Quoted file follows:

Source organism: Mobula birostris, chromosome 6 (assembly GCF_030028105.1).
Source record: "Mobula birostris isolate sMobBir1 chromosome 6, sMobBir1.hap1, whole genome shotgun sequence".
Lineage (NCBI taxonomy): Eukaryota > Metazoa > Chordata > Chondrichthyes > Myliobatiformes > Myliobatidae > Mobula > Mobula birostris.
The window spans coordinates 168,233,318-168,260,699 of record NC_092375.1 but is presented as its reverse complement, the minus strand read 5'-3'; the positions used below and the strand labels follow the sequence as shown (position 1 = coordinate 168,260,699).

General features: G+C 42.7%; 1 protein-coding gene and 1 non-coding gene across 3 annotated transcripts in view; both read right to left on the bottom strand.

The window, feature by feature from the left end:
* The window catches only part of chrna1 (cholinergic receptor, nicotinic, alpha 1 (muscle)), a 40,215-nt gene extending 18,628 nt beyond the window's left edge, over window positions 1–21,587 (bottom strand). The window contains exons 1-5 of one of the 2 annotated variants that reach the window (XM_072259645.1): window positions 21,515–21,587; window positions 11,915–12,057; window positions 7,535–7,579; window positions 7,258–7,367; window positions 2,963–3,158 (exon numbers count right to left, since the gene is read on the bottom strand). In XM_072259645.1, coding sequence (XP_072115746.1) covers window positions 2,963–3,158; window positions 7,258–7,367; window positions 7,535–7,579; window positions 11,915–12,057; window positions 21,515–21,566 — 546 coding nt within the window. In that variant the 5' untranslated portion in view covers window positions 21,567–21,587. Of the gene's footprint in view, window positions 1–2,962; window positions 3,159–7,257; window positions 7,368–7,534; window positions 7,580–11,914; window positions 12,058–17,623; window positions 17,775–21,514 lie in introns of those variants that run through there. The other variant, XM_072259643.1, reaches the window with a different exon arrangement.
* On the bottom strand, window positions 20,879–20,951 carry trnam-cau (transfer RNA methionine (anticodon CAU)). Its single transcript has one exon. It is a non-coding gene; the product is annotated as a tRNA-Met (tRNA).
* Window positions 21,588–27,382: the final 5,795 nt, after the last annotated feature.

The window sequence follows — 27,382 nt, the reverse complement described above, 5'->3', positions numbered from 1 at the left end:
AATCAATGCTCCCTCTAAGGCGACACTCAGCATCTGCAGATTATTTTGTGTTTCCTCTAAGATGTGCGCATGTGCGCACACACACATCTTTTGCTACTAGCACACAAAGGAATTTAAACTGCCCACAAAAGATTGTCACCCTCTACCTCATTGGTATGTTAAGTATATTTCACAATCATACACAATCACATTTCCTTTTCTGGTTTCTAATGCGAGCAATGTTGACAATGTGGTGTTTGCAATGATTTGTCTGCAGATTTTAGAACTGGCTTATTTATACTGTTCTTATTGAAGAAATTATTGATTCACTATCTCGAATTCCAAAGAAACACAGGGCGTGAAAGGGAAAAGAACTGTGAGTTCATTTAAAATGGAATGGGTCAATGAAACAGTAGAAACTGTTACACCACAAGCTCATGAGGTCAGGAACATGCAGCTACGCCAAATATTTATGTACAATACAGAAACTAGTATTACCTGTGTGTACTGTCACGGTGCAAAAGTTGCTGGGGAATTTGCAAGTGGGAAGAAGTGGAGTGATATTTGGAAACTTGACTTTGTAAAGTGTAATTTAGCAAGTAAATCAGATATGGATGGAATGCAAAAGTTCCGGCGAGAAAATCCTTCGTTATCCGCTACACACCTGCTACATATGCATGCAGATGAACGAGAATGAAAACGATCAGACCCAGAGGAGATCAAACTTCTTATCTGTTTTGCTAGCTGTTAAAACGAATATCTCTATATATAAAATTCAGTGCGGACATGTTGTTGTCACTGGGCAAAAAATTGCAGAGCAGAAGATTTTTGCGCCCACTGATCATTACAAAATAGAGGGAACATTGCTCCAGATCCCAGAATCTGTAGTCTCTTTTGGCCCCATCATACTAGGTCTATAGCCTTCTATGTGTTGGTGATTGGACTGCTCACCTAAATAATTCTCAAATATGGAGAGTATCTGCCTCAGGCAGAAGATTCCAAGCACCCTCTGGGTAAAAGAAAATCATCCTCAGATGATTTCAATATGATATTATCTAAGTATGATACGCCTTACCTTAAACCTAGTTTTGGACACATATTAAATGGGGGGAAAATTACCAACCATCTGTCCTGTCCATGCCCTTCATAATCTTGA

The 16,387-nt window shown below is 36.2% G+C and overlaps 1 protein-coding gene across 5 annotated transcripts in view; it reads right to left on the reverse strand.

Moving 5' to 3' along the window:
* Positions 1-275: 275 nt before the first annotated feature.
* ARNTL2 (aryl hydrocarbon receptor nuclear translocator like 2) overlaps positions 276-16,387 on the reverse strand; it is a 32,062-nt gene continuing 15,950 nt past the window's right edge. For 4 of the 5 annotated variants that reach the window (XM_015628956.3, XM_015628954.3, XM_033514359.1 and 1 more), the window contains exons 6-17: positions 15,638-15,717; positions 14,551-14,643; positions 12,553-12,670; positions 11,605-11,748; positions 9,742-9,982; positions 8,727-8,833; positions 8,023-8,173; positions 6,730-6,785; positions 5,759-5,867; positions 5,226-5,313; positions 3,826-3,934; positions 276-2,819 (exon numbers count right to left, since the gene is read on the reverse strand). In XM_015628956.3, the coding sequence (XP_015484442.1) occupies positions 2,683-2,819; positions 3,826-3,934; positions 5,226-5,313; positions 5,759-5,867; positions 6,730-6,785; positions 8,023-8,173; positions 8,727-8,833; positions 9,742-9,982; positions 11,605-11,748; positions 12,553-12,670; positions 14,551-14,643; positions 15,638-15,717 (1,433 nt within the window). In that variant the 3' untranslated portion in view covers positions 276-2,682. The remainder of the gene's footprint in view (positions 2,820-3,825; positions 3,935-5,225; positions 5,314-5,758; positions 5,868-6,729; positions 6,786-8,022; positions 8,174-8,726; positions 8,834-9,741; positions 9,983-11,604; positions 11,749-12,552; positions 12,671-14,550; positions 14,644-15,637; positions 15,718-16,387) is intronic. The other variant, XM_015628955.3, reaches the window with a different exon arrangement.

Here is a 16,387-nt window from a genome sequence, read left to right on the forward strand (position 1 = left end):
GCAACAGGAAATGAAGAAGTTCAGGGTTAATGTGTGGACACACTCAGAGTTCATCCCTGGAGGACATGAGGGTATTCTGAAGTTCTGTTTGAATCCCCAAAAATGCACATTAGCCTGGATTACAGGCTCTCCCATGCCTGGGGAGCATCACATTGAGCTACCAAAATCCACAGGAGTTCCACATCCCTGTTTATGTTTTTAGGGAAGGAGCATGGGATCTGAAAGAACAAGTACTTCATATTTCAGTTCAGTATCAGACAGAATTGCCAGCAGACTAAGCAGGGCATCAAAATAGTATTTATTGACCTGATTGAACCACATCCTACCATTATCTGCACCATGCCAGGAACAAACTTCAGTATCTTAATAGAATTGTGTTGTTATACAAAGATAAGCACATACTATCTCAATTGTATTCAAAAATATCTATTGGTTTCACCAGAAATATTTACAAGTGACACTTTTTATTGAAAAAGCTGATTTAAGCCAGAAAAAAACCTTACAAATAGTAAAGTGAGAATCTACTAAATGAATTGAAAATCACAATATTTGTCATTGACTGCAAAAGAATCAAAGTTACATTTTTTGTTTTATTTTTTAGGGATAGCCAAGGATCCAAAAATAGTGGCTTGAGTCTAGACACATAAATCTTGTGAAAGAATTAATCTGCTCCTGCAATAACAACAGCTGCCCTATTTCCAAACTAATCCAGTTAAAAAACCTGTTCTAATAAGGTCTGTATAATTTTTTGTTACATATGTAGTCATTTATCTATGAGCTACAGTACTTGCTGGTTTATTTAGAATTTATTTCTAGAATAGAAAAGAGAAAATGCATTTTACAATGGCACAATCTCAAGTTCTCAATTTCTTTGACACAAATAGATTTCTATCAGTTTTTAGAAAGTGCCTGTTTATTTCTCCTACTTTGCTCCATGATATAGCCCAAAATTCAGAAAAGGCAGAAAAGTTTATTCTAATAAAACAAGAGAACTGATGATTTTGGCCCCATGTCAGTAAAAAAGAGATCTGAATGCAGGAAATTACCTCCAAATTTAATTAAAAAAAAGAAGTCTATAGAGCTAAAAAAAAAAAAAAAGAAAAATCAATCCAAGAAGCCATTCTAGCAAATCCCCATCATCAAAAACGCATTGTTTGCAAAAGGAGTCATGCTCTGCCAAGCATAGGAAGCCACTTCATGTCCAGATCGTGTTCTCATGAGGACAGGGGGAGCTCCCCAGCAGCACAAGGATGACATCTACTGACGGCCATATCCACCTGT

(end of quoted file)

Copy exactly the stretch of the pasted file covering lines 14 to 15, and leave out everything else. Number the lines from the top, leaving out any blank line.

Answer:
* Positions 1-275: 275 nt before the first annotated feature.
* ARNTL2 (aryl hydrocarbon receptor nuclear translocator like 2) overlaps positions 276-16,387 on the reverse strand; it is a 32,062-nt gene continuing 15,950 nt past the window's right edge. For 4 of the 5 annotated variants that reach the window (XM_015628956.3, XM_015628954.3, XM_033514359.1 and 1 more), the window contains exons 6-17: positions 15,638-15,717; positions 14,551-14,643; positions 12,553-12,670; positions 11,605-11,748; positions 9,742-9,982; positions 8,727-8,833; positions 8,023-8,173; positions 6,730-6,785; positions 5,759-5,867; positions 5,226-5,313; positions 3,826-3,934; positions 276-2,819 (exon numbers count right to left, since the gene is read on the reverse strand). In XM_015628956.3, the coding sequence (XP_015484442.1) occupies positions 2,683-2,819; positions 3,826-3,934; positions 5,226-5,313; positions 5,759-5,867; positions 6,730-6,785; positions 8,023-8,173; positions 8,727-8,833; positions 9,742-9,982; positions 11,605-11,748; positions 12,553-12,670; positions 14,551-14,643; positions 15,638-15,717 (1,433 nt within the window). In that variant the 3' untranslated portion in view covers positions 276-2,682. The remainder of the gene's footprint in view (positions 2,820-3,825; positions 3,935-5,225; positions 5,314-5,758; positions 5,868-6,729; positions 6,786-8,022; positions 8,174-8,726; positions 8,834-9,741; positions 9,983-11,604; positions 11,749-12,552; positions 12,671-14,550; positions 14,644-15,637; positions 15,718-16,387) is intronic. The other variant, XM_015628955.3, reaches the window with a different exon arrangement.